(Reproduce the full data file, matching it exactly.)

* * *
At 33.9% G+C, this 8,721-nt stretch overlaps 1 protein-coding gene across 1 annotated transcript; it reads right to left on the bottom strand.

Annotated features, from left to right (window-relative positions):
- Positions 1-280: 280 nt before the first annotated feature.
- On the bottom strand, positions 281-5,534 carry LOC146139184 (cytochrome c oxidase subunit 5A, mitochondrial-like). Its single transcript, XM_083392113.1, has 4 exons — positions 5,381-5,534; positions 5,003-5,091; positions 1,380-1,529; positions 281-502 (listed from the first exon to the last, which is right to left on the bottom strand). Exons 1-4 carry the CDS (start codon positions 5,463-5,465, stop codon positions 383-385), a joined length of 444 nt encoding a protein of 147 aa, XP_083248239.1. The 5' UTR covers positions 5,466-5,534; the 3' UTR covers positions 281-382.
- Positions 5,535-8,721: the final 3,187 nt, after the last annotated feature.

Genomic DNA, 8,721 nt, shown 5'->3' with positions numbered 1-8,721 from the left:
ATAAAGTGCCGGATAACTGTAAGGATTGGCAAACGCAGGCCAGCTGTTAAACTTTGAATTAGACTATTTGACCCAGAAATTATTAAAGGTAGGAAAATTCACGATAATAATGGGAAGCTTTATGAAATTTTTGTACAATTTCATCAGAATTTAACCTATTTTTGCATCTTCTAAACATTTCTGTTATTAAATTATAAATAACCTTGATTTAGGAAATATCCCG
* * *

At 33.9% G+C, this 8,721-nt stretch overlaps 1 protein-coding gene across 1 annotated transcript; it reads right to left on the bottom strand.

Annotated features, from left to right (window-relative positions):
- Positions 1-280: 280 nt before the first annotated feature.
- On the bottom strand, positions 281-5,534 carry LOC146139184 (cytochrome c oxidase subunit 5A, mitochondrial-like). Its single transcript, XM_083392113.1, has 4 exons — positions 5,381-5,534; positions 5,003-5,091; positions 1,380-1,529; positions 281-502 (listed from the first exon to the last, which is right to left on the bottom strand). Exons 1-4 carry the CDS (start codon positions 5,463-5,465, stop codon positions 383-385), a joined length of 444 nt encoding a protein of 147 aa, XP_083248239.1. The 5' UTR covers positions 5,466-5,534; the 3' UTR covers positions 281-382.
- Positions 5,535-8,721: the final 3,187 nt, after the last annotated feature.

Genomic DNA, 8,721 nt, shown 5'->3' with positions numbered 1-8,721 from the left:
ATAAAGTGCCGGATAACTGTAAGGATTGGCAAACGCAGGCCAGCTGTTAAACTTTGAATTAGACTATTTGACCCAGAAATTATTAAAGGTAGGAAAATTCACGATAATAATGGGAAGCTTTATGAAATTTTTGTACAATTTCATCAGAATTTAACCTATTTTTGCATCTTCTAAACATTTCTGTTATTAAATTATAAATAACCTTGATTTAGGAAATATCCCG